Tuesday, 17 May 2011
Trick of the Dark ~ Val McDermid
Charlie Flint is a senior lecturer in Clinical Psychology and Psychological Profiling accredited by the Home Office to work with the police as a profiler. Or rather she was. All that is now in limbo as her suitability is called into question following a trial that has gone spectacularly wrong. Brought in to give her opinion as to whether or not the accused had committed the crime for which he was indicted, she (correctly as it turns out) states that she thinks he was not. However, despite her warning that while he may not have killed on this occasion he is likely to in future, the accused is set free and goes on to kill four times before he is brought up before the courts again. In as spectacular piece of unfairness as you could imagine, Charlie is publicly held to blame for this and while the General Medical Council considers her position she is banned from practising.
Going stir crazy, Charlie is almost relieved to receive a mysterious package in her morning post containing cuttings about the murder of a man on his wedding day and the subsequent trial and conviction of two of his business associates. The case is especially intriguing as it involves people she knew during her student days in Oxford and so, encouraged by her partner, Maria, she decides to follow up the case simply to give her something else to occupy her mind.
Gradually it becomes apparent that the package has been sent to her by the mother of the bride, her old Oxford tutor, Corinna, and when Charlie challenges her about this she confesses that she has indeed deliberately set out to involve Charlie because she is convinced that the wrong people have been convicted. Her daughter, Magda, far from being the traditional grieving widow, has taken up very rapidly with another ex-student, Jennifer (Jay) Stewart and is now living with her. Corinna, although uncomfortable with her daughter's apparently overnight conversion to lesbianism, is actually far more concerned because she claims she has reason to believe that Jay has committed murder in the past in order to get something she desperately desires and is certain that she has done so again in this instance. She challenges Charlie to find out the truth of the situation, throwing out the bait that by proving there has been a miscarriage of justice in this case, Charlie will be able to redeem herself in the eyes of the public, the police and her academic peers.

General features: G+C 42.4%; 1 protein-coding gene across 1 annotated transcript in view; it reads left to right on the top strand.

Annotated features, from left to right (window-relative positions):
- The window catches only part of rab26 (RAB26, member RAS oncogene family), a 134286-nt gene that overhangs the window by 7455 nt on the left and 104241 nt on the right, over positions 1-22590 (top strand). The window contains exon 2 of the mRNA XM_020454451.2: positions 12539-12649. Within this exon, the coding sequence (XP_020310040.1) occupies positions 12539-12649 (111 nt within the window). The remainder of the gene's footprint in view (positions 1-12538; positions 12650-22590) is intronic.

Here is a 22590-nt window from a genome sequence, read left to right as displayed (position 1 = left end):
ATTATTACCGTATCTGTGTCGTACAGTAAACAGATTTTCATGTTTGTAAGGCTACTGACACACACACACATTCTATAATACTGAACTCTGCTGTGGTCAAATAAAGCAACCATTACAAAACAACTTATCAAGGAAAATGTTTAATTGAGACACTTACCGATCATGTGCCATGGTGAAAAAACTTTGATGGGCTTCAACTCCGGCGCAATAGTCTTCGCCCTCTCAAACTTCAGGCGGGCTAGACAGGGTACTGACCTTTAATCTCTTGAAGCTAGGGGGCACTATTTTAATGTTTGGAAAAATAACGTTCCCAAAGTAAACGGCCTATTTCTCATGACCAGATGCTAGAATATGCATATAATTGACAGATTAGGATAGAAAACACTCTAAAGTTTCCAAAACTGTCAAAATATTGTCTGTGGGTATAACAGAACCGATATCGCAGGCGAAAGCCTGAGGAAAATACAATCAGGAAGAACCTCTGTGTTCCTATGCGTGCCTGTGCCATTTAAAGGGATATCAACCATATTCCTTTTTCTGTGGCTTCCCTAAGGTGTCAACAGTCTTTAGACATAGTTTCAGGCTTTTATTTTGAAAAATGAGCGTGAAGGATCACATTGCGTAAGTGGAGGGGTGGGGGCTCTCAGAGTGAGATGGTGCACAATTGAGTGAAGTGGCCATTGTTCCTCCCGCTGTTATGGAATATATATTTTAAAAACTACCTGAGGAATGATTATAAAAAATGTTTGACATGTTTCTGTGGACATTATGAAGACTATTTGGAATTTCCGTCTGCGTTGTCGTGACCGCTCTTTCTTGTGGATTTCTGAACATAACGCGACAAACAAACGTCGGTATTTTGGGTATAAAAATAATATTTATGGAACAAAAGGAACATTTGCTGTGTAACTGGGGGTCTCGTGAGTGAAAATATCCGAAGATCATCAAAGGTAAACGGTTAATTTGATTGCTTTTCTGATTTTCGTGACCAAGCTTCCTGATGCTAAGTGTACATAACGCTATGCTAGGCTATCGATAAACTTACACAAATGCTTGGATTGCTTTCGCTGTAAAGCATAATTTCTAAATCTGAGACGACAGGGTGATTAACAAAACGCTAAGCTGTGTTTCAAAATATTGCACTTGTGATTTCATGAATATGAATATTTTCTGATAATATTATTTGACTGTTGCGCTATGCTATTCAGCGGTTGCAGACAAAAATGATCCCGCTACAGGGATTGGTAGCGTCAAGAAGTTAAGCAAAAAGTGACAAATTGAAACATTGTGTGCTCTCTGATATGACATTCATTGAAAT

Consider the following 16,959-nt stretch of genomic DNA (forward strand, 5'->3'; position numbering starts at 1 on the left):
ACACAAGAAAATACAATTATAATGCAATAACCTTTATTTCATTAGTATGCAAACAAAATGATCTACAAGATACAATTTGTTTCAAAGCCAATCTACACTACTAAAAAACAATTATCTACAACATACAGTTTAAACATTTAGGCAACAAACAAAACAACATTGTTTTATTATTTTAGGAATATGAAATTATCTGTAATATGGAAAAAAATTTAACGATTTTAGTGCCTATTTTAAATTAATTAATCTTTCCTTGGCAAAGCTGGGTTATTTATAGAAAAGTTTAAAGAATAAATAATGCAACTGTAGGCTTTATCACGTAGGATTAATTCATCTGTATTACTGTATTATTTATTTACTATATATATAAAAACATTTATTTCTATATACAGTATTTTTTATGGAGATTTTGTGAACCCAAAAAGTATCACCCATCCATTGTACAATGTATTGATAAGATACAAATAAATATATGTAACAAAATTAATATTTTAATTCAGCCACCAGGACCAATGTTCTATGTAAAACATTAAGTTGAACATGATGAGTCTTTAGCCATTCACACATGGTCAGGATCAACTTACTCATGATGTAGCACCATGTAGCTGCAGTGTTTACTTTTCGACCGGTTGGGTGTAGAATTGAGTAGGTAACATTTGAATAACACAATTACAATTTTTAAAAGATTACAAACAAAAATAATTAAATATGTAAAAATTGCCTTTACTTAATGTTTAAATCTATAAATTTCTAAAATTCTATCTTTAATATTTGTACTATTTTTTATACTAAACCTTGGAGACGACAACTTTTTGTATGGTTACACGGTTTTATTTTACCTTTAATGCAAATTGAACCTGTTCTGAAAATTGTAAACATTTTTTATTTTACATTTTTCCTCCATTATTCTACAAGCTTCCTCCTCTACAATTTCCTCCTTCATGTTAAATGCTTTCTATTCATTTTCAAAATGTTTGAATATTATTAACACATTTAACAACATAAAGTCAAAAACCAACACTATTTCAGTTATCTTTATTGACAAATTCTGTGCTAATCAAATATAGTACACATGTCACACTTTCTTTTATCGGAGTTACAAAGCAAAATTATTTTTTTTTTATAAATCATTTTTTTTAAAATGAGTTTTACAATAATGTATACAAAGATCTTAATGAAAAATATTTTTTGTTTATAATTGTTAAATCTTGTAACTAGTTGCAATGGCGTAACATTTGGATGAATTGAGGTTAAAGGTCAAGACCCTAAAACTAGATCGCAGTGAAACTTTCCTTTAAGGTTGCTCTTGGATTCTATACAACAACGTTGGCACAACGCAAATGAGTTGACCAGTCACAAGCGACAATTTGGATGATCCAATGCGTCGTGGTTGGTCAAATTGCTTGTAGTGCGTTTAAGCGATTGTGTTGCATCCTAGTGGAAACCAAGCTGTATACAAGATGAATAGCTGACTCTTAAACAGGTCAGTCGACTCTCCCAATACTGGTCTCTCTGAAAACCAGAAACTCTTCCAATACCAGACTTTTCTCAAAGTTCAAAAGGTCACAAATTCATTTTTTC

As much to get the persistent Corinna off her back, Charlie agrees to at least look at the evidence, the more so because it allows her to be in Oxford and near to the enigmatic Lisa Kirk, a woman she has recently met and who is exercising a hold over her that even she realises is too strong to be healthy. And from there everything else unfolds. But I am saying not a word more. You need to read this for yourself. But I strongly suggest you don't pick it up unless you have a couple of days when you don't have to meet any other commitments. While there were one or two plot points I was a bit sceptical about, the characters are fascinatingly drawn and I was throughly involved from the first page. This is vintage Mcdermid and I can't recommend it too strongly.